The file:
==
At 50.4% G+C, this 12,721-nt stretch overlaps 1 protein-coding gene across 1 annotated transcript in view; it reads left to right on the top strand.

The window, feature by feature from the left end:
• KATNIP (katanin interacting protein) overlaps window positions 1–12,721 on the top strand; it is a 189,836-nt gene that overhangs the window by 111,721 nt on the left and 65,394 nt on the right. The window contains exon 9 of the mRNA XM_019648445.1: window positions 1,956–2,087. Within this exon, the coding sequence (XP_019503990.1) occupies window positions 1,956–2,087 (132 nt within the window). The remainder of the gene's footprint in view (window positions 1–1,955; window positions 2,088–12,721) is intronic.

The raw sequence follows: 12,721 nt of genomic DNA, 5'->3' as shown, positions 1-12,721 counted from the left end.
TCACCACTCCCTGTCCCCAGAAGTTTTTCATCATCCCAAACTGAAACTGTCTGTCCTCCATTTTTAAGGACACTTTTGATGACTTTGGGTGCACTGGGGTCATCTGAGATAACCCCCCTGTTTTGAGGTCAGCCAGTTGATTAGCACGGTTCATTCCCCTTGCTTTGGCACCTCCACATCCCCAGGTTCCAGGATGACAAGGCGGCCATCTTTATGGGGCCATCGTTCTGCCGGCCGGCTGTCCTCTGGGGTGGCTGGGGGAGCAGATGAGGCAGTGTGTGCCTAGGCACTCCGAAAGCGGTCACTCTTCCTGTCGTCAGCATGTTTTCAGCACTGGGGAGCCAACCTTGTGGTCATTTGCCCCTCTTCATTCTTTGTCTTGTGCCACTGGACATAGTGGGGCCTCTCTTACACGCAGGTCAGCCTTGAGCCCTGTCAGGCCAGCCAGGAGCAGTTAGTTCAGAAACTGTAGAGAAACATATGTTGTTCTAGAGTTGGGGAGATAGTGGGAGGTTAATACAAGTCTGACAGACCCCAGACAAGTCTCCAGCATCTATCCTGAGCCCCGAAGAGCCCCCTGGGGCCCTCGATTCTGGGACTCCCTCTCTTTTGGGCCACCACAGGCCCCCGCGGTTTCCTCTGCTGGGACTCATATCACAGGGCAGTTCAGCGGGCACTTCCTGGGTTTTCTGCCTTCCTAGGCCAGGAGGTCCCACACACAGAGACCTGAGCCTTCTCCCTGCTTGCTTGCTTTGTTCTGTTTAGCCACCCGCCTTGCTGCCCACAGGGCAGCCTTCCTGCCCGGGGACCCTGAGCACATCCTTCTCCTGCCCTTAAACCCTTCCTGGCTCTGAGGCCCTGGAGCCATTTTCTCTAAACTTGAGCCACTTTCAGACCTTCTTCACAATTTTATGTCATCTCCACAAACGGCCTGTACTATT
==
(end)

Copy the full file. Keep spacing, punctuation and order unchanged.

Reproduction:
At 50.4% G+C, this 12,721-nt stretch overlaps 1 protein-coding gene across 1 annotated transcript in view; it reads left to right on the top strand.

The window, feature by feature from the left end:
• KATNIP (katanin interacting protein) overlaps window positions 1–12,721 on the top strand; it is a 189,836-nt gene that overhangs the window by 111,721 nt on the left and 65,394 nt on the right. The window contains exon 9 of the mRNA XM_019648445.1: window positions 1,956–2,087. Within this exon, the coding sequence (XP_019503990.1) occupies window positions 1,956–2,087 (132 nt within the window). The remainder of the gene's footprint in view (window positions 1–1,955; window positions 2,088–12,721) is intronic.

The raw sequence follows: 12,721 nt of genomic DNA, 5'->3' as shown, positions 1-12,721 counted from the left end.
TCACCACTCCCTGTCCCCAGAAGTTTTTCATCATCCCAAACTGAAACTGTCTGTCCTCCATTTTTAAGGACACTTTTGATGACTTTGGGTGCACTGGGGTCATCTGAGATAACCCCCCTGTTTTGAGGTCAGCCAGTTGATTAGCACGGTTCATTCCCCTTGCTTTGGCACCTCCACATCCCCAGGTTCCAGGATGACAAGGCGGCCATCTTTATGGGGCCATCGTTCTGCCGGCCGGCTGTCCTCTGGGGTGGCTGGGGGAGCAGATGAGGCAGTGTGTGCCTAGGCACTCCGAAAGCGGTCACTCTTCCTGTCGTCAGCATGTTTTCAGCACTGGGGAGCCAACCTTGTGGTCATTTGCCCCTCTTCATTCTTTGTCTTGTGCCACTGGACATAGTGGGGCCTCTCTTACACGCAGGTCAGCCTTGAGCCCTGTCAGGCCAGCCAGGAGCAGTTAGTTCAGAAACTGTAGAGAAACATATGTTGTTCTAGAGTTGGGGAGATAGTGGGAGGTTAATACAAGTCTGACAGACCCCAGACAAGTCTCCAGCATCTATCCTGAGCCCCGAAGAGCCCCCTGGGGCCCTCGATTCTGGGACTCCCTCTCTTTTGGGCCACCACAGGCCCCCGCGGTTTCCTCTGCTGGGACTCATATCACAGGGCAGTTCAGCGGGCACTTCCTGGGTTTTCTGCCTTCCTAGGCCAGGAGGTCCCACACACAGAGACCTGAGCCTTCTCCCTGCTTGCTTGCTTTGTTCTGTTTAGCCACCCGCCTTGCTGCCCACAGGGCAGCCTTCCTGCCCGGGGACCCTGAGCACATCCTTCTCCTGCCCTTAAACCCTTCCTGGCTCTGAGGCCCTGGAGCCATTTTCTCTAAACTTGAGCCACTTTCAGACCTTCTTCACAATTTTATGTCATCTCCACAAACGGCCTGTACTATT